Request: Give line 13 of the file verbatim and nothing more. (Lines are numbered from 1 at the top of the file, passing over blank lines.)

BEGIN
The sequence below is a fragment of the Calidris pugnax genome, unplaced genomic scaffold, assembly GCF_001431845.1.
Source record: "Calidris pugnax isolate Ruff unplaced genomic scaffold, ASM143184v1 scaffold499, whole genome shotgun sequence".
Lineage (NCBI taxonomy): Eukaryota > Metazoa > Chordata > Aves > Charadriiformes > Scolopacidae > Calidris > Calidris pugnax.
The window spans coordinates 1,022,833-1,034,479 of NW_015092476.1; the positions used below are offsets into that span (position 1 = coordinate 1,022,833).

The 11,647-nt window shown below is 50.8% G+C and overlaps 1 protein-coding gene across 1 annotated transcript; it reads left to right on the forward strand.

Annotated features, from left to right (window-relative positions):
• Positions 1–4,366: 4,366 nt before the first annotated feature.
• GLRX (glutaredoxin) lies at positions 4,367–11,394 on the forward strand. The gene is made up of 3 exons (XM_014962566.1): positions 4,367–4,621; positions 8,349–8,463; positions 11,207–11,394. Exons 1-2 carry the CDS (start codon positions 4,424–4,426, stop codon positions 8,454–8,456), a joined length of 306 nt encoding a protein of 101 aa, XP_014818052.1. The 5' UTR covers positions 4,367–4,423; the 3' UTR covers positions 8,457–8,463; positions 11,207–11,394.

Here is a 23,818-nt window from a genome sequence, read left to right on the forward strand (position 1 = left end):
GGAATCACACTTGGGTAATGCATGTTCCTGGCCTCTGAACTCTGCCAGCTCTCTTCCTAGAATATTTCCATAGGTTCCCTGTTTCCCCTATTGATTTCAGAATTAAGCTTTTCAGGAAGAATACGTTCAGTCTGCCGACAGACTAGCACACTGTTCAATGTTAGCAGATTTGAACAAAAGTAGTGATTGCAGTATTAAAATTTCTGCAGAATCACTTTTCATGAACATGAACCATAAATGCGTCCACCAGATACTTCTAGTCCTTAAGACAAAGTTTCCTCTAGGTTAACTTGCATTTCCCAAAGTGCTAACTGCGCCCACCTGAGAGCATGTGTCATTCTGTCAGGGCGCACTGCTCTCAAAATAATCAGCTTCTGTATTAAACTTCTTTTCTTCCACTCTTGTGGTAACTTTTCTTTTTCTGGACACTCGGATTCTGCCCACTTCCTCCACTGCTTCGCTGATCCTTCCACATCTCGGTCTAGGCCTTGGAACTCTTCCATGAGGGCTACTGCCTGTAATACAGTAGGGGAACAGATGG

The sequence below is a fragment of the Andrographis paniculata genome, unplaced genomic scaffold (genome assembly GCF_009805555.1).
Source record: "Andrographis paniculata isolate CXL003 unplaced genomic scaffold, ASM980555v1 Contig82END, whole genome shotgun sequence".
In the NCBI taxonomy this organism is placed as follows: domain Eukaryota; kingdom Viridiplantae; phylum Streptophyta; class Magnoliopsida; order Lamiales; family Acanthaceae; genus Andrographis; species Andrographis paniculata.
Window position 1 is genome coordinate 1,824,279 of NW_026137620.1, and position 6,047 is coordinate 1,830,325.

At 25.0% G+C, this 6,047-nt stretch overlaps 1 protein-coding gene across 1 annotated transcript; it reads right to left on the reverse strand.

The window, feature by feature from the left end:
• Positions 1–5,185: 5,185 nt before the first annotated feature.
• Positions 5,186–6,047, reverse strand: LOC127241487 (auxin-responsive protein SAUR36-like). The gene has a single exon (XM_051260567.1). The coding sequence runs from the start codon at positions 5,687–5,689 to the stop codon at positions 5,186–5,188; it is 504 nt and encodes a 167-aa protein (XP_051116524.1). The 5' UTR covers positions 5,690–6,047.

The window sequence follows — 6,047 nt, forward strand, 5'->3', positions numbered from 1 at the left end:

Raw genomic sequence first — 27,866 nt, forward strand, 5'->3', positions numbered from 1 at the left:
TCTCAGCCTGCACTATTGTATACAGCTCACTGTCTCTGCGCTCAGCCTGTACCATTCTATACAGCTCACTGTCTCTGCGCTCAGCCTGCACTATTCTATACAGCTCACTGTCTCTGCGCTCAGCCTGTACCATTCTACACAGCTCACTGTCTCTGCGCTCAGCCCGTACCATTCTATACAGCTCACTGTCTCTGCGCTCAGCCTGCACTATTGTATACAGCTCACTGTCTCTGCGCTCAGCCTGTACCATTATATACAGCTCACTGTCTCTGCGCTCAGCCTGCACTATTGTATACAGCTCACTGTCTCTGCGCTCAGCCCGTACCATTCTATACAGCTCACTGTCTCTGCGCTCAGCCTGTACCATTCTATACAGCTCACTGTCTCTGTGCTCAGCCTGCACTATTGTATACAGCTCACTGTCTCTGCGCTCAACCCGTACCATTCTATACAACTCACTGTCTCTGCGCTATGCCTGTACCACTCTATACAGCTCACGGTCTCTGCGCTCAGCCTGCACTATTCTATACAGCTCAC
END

In the NCBI taxonomy this organism is placed as follows: domain Eukaryota; kingdom Viridiplantae; phylum Streptophyta; class Magnoliopsida; order Lamiales; family Acanthaceae; genus Andrographis; species Andrographis paniculata.